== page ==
\foreach \x in {9,...,1} \draw[fill=blue!\x0] (-0.1*\x - 1, -0.1*\x ) rectangle (0.1*\x + 1, 0.1*\x );

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Referencing nodes outside the current picture


Add \tikzstyle{every picture}+=[remember picture] to your global options Add the option overlay to all paths that reference nodes outside the current picture Run pdatex twice!

The word paths above and here is really a node: ...to all\tikz[baseline,inner sep=0] \node[anchor=base] (n1) {paths}; that reference ... And nally, we draw the arrow: \tikz[overlay]\draw[thick,green,->] (n2) -- (n1);

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Integration with Beamer


y = a x+ b slope y-intercept

\[ y = \tikz[baseline]{\node[fill=blue!50,anchor=base] (t1){$a$};} x + \tikz[baseline]{\node[fill=red!50,anchor=base ] (t2){$b$};} \] \begin{itemize} \item[]<2-> \tikz\node [fill=blue!50,draw,circle] (n1) {}; slope \item[]<3-> \tikz\node [fill=red!50,draw,circle] (n2) {}; y-intercept \end{itemize} \begin{tikzpicture}[overlay] \path<4->[blue,->] (n1.north) edge [out= 60, in= 135] (t1.north west); \path<5>[red,->] (n2.south) edge [out=-70, in=-110] (t2.south); \end{tikzpicture}
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Integration with Beamer


y = a x+ b slope y-intercept

\[ y = \tikz[baseline]{\node[fill=blue!50,anchor=base] (t1){$a$};} x + \tikz[baseline]{\node[fill=red!50,anchor=base ] (t2){$b$};} \] \begin{itemize} \item[]<2-> \tikz\node [fill=blue!50,draw,circle] (n1) {}; slope \item[]<3-> \tikz\node [fill=red!50,draw,circle] (n2) {}; y-intercept \end{itemize} \begin{tikzpicture}[overlay] \path<4->[blue,->] (n1.north) edge [out= 60, in= 135] (t1.north west); \path<5>[red,->] (n2.south) edge [out=-70, in=-110] (t2.south); \end{tikzpicture}
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Integration with Beamer


y = a x+ b slope y-intercept

\[ y = \tikz[baseline]{\node[fill=blue!50,anchor=base] (t1){$a$};} x + \tikz[baseline]{\node[fill=red!50,anchor=base ] (t2){$b$};} \] \begin{itemize} \item[]<2-> \tikz\node [fill=blue!50,draw,circle] (n1) {}; slope \item[]<3-> \tikz\node [fill=red!50,draw,circle] (n2) {}; y-intercept \end{itemize} \begin{tikzpicture}[overlay] \path<4->[blue,->] (n1.north) edge [out= 60, in= 135] (t1.north west); \path<5>[red,->] (n2.south) edge [out=-70, in=-110] (t2.south); \end{tikzpicture}
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Integration with Beamer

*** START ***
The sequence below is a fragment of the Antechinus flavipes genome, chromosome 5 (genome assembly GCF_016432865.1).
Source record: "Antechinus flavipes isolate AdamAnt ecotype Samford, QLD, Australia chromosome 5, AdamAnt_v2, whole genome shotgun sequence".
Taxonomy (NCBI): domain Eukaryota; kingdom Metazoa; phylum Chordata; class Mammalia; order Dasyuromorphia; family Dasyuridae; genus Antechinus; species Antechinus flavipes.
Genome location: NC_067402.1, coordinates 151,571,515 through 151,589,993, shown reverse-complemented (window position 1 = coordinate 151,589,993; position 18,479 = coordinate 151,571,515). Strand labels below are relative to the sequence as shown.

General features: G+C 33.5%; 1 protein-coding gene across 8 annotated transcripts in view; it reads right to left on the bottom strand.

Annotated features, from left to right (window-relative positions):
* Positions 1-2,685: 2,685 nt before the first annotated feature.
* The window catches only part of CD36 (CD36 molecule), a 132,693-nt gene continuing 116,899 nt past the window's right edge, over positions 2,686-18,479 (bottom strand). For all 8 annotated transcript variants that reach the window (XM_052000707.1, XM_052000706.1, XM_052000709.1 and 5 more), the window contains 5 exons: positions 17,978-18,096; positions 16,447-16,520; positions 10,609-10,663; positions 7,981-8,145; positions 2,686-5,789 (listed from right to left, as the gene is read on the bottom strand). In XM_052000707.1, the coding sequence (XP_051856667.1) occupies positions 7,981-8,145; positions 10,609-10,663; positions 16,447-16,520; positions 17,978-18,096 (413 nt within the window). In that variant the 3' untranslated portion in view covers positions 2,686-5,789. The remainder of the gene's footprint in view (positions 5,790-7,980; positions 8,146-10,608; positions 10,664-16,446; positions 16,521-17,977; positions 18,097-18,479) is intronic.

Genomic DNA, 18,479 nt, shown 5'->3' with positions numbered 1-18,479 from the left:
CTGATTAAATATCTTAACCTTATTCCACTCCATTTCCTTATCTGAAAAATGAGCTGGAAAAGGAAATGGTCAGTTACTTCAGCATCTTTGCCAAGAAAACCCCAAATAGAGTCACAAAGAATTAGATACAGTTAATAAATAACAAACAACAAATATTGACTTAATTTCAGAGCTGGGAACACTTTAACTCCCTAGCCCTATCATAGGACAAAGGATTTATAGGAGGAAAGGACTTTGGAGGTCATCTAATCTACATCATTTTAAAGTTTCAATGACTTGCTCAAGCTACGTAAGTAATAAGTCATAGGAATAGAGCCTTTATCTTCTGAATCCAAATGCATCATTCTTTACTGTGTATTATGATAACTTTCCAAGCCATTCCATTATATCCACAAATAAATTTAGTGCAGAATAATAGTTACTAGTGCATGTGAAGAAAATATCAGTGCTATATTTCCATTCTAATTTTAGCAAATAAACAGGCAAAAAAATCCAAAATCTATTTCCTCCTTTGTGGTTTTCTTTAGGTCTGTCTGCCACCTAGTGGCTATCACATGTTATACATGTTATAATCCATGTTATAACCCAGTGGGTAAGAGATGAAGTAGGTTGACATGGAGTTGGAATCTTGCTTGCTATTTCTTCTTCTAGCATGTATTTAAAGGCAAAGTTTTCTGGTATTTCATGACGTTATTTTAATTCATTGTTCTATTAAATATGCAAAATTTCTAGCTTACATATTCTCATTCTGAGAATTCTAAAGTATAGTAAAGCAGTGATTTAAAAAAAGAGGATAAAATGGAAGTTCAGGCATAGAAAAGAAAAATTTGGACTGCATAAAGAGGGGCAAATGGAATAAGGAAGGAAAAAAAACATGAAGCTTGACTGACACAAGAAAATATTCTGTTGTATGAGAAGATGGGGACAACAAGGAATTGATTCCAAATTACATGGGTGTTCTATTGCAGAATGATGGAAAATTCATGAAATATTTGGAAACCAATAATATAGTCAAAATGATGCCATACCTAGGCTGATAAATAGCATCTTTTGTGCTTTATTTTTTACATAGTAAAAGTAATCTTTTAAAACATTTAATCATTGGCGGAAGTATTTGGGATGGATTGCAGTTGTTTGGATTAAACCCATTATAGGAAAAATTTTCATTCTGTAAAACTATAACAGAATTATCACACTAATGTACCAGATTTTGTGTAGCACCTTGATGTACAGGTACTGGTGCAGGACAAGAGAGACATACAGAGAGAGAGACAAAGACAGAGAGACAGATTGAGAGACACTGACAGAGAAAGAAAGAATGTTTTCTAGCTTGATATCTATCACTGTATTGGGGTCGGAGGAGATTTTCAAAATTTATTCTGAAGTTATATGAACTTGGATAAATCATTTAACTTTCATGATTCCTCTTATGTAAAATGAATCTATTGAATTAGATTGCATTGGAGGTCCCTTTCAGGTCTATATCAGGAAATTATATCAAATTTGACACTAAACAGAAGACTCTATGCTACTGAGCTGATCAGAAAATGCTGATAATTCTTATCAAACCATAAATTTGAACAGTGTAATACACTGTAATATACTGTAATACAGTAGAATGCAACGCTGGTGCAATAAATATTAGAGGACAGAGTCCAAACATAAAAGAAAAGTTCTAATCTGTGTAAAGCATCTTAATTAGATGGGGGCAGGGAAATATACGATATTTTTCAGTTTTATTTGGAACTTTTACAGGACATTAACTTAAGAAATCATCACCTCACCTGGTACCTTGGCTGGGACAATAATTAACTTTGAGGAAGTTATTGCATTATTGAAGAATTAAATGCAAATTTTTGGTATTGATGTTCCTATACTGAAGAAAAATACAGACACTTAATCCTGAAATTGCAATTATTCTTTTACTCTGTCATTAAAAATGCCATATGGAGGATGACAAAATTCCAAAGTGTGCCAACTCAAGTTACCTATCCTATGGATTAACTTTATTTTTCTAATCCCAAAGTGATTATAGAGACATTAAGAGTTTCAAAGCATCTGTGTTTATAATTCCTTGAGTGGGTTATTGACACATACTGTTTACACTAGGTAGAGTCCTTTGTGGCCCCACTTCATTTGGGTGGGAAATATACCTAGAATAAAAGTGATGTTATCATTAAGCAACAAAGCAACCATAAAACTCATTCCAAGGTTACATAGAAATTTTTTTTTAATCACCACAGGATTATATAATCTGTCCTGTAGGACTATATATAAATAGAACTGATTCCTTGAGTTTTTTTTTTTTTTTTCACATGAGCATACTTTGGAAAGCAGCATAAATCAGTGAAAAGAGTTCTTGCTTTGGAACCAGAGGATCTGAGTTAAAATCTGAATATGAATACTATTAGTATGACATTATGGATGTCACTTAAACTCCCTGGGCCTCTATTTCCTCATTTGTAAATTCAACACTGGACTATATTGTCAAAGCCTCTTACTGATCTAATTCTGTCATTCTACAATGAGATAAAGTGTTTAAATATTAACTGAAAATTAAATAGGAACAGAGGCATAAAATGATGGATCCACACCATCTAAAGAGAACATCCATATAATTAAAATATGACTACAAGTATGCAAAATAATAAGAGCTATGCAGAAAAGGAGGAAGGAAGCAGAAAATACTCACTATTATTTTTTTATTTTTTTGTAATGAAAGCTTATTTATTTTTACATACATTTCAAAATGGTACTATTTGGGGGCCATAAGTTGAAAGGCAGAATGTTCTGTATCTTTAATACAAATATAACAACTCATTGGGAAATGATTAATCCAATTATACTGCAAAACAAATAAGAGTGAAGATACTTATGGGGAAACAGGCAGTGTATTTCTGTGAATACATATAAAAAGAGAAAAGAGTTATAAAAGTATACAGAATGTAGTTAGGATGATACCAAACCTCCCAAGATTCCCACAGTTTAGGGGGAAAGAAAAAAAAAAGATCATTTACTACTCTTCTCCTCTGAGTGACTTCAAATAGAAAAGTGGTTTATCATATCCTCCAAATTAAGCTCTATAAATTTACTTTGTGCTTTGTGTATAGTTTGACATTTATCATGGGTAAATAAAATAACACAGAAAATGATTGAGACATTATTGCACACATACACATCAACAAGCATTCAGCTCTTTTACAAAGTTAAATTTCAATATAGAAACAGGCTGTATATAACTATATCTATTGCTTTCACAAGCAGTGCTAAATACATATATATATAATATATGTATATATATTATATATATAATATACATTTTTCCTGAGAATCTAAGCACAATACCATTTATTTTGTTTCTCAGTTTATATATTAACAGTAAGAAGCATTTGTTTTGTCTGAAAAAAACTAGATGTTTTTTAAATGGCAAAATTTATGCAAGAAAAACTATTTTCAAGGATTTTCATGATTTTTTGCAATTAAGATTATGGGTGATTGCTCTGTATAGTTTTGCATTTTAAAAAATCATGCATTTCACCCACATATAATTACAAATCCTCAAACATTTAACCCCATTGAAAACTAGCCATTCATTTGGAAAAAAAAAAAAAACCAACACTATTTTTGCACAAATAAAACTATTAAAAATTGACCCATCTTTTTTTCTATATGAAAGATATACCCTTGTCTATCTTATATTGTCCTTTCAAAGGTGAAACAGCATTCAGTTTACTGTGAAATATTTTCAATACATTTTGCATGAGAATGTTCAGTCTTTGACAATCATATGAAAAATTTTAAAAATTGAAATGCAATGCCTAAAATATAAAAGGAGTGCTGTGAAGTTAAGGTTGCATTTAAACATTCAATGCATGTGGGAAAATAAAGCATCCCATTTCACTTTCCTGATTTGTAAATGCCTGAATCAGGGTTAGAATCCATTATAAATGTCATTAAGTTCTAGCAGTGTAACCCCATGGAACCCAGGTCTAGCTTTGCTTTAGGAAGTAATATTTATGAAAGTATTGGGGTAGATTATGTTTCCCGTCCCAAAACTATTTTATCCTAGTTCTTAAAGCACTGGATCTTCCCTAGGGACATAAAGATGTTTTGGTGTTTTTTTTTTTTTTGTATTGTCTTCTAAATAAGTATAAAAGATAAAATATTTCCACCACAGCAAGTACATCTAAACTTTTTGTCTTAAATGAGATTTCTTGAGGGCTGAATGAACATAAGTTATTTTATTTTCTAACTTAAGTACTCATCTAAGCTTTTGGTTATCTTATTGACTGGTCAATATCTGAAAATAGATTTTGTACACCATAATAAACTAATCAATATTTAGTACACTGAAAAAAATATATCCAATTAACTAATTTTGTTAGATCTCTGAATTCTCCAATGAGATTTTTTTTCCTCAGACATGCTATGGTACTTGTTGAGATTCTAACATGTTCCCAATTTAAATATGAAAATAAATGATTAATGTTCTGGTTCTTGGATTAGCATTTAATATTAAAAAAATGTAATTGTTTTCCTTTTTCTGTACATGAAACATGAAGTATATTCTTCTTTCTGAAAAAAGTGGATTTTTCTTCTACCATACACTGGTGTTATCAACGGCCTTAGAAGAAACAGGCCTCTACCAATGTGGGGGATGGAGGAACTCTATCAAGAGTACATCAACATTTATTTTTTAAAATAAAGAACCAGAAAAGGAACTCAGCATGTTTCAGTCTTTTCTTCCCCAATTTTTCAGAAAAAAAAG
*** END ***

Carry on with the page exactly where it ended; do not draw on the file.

y = a x+ b slope y-intercept

\[ y = \tikz[baseline]{\node[fill=blue!50,anchor=base] (t1){$a$};} x + \tikz[baseline]{\node[fill=red!50,anchor=base ] (t2){$b$};} \] \begin{itemize} \item[]<2-> \tikz\node [fill=blue!50,draw,circle] (n1) {}; slope \item[]<3-> \tikz\node [fill=red!50,draw,circle] (n2) {}; y-intercept \end{itemize} \begin{tikzpicture}[overlay] \path<4->[blue,->] (n1.north) edge [out= 60, in= 135] (t1.north west); \path<5>[red,->] (n2.south) edge [out=-70, in=-110] (t2.south); \end{tikzpicture}
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Integration with Beamer


y = a x+ b slope y-intercept

\[ y = \tikz[baseline]{\node[fill=blue!50,anchor=base] (t1){$a$};} x + \tikz[baseline]{\node[fill=red!50,anchor=base ] (t2){$b$};} \] \begin{itemize} \item[]<2-> \tikz\node [fill=blue!50,draw,circle] (n1) {}; slope \item[]<3-> \tikz\node [fill=red!50,draw,circle] (n2) {}; y-intercept \end{itemize} \begin{tikzpicture}[overlay] \path<4->[blue,->] (n1.north) edge [out= 60, in= 135] (t1.north west); \path<5>[red,->] (n2.south) edge [out=-70, in=-110] (t2.south); \end{tikzpicture}
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Some Libraries
Shapes Trees
left middle right
BANG!

root

left

right

child

Root concept

child

Mind maps

child

Automata drawing, calendar, decorations, matrix, shadows, function and data plots ...
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References

A great source of examples, tutorials etc is http://www.texample.net/tikz/ Some examples were taken from http://altermundus.fr/pages/downloads/remember beamer.pdf, http://www.statistiker-wg.de/pgf/tutorials.htm and http://www.tug.org/pracjourn/2007-1/mertz/ and of course from the PGF/TikZ Manual.